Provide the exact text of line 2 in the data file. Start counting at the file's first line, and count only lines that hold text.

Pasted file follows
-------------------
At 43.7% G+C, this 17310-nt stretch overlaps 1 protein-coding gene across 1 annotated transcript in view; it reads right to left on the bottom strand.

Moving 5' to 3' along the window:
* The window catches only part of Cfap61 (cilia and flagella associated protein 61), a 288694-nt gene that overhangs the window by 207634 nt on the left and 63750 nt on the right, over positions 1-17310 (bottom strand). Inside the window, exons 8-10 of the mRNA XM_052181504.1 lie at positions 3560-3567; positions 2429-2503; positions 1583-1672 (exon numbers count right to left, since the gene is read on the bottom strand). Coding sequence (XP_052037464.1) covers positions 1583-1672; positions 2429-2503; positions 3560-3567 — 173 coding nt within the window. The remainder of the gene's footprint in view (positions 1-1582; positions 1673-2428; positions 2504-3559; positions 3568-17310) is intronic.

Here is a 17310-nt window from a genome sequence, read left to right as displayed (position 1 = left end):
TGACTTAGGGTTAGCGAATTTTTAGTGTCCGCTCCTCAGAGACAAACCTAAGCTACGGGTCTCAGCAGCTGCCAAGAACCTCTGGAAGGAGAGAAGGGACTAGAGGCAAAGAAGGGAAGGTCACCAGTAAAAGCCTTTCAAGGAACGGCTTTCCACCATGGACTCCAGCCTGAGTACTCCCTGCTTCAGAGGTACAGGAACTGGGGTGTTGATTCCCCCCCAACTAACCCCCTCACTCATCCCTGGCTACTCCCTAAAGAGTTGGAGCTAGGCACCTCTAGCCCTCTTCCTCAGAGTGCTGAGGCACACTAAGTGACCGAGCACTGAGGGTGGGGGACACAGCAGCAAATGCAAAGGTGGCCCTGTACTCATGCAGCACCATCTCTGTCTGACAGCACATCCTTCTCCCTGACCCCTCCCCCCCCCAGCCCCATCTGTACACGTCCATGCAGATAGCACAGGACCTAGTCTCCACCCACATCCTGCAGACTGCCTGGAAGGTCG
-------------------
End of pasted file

Moving 5' to 3' along the window: